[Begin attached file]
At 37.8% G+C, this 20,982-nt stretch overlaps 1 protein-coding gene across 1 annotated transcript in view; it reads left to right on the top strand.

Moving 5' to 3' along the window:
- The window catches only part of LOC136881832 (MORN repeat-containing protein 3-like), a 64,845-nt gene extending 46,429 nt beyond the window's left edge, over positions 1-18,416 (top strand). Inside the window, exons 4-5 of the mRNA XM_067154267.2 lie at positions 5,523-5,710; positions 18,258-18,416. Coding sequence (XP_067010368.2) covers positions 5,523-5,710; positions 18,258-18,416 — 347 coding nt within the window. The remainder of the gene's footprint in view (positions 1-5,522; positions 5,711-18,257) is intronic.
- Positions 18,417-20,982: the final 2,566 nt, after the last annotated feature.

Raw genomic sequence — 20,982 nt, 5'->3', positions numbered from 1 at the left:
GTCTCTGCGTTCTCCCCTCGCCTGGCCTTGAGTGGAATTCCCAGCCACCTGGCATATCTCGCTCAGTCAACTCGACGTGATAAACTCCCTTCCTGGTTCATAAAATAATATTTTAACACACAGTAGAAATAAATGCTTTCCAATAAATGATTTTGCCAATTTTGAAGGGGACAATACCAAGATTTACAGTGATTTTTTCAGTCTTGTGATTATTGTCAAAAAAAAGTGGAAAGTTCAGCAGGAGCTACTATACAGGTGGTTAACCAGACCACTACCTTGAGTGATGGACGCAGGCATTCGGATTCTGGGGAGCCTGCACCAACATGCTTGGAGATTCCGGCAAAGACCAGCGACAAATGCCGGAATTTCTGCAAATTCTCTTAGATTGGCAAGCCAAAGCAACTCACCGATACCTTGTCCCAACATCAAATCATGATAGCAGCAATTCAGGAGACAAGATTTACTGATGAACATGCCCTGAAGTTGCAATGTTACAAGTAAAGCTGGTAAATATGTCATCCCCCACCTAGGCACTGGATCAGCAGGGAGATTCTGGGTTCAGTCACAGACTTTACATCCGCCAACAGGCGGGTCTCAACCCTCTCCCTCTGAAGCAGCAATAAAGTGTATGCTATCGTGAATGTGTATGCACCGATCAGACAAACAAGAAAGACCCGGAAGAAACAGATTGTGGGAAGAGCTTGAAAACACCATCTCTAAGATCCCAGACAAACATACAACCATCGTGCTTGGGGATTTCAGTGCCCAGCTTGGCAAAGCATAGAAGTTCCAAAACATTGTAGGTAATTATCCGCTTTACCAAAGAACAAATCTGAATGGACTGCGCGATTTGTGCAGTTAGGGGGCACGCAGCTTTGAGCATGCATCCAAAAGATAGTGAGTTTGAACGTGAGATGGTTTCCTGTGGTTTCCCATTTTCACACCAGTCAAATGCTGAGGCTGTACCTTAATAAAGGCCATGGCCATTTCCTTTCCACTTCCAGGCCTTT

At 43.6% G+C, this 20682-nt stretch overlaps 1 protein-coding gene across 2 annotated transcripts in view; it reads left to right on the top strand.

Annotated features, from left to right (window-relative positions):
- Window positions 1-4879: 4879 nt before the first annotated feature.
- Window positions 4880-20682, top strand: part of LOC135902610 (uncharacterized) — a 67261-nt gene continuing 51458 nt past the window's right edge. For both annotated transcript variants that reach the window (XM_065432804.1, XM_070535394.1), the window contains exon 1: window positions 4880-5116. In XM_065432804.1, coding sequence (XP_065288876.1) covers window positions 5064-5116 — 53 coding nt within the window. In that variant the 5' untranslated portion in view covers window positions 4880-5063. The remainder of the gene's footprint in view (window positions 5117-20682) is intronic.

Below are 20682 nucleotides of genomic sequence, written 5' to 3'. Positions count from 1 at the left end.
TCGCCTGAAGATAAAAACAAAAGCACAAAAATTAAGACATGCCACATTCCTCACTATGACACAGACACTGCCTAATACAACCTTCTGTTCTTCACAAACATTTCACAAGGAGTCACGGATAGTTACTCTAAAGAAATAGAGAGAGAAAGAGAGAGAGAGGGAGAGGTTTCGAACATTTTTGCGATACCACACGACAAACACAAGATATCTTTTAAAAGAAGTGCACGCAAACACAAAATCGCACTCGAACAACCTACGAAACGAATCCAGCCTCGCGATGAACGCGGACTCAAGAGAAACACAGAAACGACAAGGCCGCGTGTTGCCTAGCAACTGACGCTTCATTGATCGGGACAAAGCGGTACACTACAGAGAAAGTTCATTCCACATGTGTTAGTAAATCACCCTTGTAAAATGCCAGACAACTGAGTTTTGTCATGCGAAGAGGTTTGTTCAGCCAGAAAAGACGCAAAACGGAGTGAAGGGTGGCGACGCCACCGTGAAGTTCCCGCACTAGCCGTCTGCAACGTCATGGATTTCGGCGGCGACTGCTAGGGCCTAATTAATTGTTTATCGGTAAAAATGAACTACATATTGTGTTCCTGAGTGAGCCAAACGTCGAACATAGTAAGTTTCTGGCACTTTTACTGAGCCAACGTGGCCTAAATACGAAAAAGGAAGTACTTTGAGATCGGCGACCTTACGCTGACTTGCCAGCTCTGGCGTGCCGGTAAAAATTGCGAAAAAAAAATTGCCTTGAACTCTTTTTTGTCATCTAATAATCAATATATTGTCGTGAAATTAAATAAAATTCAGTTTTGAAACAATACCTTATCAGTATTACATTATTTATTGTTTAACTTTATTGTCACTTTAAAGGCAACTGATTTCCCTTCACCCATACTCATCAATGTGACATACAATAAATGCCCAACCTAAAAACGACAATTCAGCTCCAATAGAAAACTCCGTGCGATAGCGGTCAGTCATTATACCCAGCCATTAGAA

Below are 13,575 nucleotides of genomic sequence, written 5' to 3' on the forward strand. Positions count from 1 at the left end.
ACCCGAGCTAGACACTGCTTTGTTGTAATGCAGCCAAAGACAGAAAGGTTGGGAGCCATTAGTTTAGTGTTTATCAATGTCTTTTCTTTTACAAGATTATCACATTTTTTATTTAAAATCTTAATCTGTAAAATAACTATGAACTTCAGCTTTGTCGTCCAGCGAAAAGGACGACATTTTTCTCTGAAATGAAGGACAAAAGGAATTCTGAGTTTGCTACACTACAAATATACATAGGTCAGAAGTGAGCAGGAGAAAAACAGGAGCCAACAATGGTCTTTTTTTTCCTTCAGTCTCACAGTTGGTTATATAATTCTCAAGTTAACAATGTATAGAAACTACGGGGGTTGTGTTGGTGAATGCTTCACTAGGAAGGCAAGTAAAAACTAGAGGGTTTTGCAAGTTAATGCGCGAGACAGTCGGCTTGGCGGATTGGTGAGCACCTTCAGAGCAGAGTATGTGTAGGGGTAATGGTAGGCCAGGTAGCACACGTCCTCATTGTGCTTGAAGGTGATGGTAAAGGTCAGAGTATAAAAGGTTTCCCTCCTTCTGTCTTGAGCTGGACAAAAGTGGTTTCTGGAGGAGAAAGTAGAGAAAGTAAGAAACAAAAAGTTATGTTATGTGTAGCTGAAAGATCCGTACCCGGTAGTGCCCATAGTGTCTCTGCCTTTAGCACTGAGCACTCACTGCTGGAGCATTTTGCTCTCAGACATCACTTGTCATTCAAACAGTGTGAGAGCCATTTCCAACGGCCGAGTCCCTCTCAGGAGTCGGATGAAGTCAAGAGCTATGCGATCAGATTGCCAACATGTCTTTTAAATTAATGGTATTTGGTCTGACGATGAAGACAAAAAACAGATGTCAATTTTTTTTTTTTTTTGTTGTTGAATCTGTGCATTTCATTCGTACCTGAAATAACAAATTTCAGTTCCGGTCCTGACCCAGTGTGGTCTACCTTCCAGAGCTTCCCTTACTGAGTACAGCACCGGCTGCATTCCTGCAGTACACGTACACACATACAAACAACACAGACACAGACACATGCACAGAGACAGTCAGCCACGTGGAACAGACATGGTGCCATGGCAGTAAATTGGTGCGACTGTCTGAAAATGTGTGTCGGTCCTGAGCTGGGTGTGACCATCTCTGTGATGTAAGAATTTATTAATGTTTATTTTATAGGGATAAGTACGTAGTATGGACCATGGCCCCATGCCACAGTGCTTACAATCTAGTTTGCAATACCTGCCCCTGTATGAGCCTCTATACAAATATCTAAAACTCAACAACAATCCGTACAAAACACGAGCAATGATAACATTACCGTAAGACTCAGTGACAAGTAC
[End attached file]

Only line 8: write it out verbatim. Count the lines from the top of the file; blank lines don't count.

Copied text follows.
Annotated features, from left to right (window-relative positions):